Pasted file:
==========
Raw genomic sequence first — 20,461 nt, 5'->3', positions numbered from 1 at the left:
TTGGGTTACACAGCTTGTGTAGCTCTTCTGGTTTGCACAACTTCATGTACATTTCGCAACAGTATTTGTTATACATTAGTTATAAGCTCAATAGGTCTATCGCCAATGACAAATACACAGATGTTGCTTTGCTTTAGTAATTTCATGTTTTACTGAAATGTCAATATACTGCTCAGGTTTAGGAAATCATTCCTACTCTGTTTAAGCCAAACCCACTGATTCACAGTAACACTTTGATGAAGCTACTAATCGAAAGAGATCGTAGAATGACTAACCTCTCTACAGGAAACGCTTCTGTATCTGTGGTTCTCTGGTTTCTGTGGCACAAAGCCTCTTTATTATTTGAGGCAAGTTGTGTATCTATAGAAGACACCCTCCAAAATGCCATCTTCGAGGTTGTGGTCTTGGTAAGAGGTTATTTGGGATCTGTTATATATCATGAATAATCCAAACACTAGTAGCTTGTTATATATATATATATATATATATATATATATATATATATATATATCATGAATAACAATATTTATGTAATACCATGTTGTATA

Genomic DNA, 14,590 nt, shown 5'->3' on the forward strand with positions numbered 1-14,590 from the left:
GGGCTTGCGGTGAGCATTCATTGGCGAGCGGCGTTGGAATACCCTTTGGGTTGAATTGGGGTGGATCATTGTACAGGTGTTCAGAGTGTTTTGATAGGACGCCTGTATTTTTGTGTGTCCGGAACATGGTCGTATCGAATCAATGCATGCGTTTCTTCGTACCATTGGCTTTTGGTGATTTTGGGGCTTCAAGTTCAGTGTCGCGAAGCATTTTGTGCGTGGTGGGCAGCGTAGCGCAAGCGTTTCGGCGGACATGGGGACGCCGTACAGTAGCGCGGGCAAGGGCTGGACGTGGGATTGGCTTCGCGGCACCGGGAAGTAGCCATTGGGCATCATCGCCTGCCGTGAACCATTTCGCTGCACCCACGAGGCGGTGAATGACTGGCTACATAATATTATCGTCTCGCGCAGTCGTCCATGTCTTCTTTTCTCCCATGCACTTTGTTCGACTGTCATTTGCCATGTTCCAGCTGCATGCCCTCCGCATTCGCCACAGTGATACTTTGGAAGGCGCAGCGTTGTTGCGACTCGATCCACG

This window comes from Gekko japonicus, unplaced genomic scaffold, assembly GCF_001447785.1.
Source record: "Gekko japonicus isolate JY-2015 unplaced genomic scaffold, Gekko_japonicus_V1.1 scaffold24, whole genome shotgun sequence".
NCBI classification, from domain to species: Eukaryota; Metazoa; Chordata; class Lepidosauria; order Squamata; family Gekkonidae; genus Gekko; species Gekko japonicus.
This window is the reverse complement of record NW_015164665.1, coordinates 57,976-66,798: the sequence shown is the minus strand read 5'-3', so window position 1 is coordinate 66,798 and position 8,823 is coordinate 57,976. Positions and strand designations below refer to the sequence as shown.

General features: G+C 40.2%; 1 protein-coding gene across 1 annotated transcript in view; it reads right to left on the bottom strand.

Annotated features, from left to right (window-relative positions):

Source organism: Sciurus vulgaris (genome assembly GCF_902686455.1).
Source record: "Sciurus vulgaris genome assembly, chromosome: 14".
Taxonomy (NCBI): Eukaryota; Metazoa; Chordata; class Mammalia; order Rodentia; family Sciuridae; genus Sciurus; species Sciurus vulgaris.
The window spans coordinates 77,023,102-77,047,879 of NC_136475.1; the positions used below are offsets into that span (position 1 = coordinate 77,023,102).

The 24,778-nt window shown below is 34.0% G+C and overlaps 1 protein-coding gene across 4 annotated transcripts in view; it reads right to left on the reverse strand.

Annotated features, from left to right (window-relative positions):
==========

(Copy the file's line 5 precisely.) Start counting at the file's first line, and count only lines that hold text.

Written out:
This window comes from Gekko japonicus, unplaced genomic scaffold, assembly GCF_001447785.1.